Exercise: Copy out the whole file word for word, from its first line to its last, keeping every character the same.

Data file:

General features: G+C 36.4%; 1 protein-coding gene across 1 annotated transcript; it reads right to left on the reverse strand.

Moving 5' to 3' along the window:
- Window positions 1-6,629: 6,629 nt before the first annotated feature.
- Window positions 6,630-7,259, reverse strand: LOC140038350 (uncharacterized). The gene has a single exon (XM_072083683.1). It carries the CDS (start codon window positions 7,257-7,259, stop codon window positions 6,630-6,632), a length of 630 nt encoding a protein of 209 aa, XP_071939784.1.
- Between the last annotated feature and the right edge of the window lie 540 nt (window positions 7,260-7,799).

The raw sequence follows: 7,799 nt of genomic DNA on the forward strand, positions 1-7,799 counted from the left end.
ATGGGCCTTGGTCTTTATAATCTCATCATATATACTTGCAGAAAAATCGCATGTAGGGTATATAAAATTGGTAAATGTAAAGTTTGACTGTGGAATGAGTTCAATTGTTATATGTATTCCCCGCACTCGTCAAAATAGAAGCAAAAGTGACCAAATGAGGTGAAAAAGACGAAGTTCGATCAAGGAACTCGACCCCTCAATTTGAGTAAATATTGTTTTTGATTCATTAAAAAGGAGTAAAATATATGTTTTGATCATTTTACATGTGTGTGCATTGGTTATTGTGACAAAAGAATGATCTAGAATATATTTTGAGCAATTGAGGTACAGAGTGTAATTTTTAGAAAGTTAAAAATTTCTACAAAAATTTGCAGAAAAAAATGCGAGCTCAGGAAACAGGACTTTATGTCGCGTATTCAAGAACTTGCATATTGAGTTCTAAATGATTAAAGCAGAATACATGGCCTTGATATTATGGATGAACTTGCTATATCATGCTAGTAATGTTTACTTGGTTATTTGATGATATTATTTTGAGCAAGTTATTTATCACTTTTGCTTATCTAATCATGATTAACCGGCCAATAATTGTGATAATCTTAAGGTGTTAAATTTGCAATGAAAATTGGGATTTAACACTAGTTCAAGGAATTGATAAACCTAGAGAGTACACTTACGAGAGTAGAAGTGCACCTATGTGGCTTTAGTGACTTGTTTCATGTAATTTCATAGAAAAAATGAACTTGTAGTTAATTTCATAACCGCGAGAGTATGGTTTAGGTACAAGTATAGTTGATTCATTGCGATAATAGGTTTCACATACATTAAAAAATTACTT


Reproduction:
General features: G+C 36.4%; 1 protein-coding gene across 1 annotated transcript; it reads right to left on the reverse strand.

Moving 5' to 3' along the window:
- Window positions 1-6,629: 6,629 nt before the first annotated feature.
- Window positions 6,630-7,259, reverse strand: LOC140038350 (uncharacterized). The gene has a single exon (XM_072083683.1). It carries the CDS (start codon window positions 7,257-7,259, stop codon window positions 6,630-6,632), a length of 630 nt encoding a protein of 209 aa, XP_071939784.1.
- Between the last annotated feature and the right edge of the window lie 540 nt (window positions 7,260-7,799).

The raw sequence follows: 7,799 nt of genomic DNA on the forward strand, positions 1-7,799 counted from the left end.
ATGGGCCTTGGTCTTTATAATCTCATCATATATACTTGCAGAAAAATCGCATGTAGGGTATATAAAATTGGTAAATGTAAAGTTTGACTGTGGAATGAGTTCAATTGTTATATGTATTCCCCGCACTCGTCAAAATAGAAGCAAAAGTGACCAAATGAGGTGAAAAAGACGAAGTTCGATCAAGGAACTCGACCCCTCAATTTGAGTAAATATTGTTTTTGATTCATTAAAAAGGAGTAAAATATATGTTTTGATCATTTTACATGTGTGTGCATTGGTTATTGTGACAAAAGAATGATCTAGAATATATTTTGAGCAATTGAGGTACAGAGTGTAATTTTTAGAAAGTTAAAAATTTCTACAAAAATTTGCAGAAAAAAATGCGAGCTCAGGAAACAGGACTTTATGTCGCGTATTCAAGAACTTGCATATTGAGTTCTAAATGATTAAAGCAGAATACATGGCCTTGATATTATGGATGAACTTGCTATATCATGCTAGTAATGTTTACTTGGTTATTTGATGATATTATTTTGAGCAAGTTATTTATCACTTTTGCTTATCTAATCATGATTAACCGGCCAATAATTGTGATAATCTTAAGGTGTTAAATTTGCAATGAAAATTGGGATTTAACACTAGTTCAAGGAATTGATAAACCTAGAGAGTACACTTACGAGAGTAGAAGTGCACCTATGTGGCTTTAGTGACTTGTTTCATGTAATTTCATAGAAAAAATGAACTTGTAGTTAATTTCATAACCGCGAGAGTATGGTTTAGGTACAAGTATAGTTGATTCATTGCGATAATAGGTTTCACATACATTAAAAAATTACTT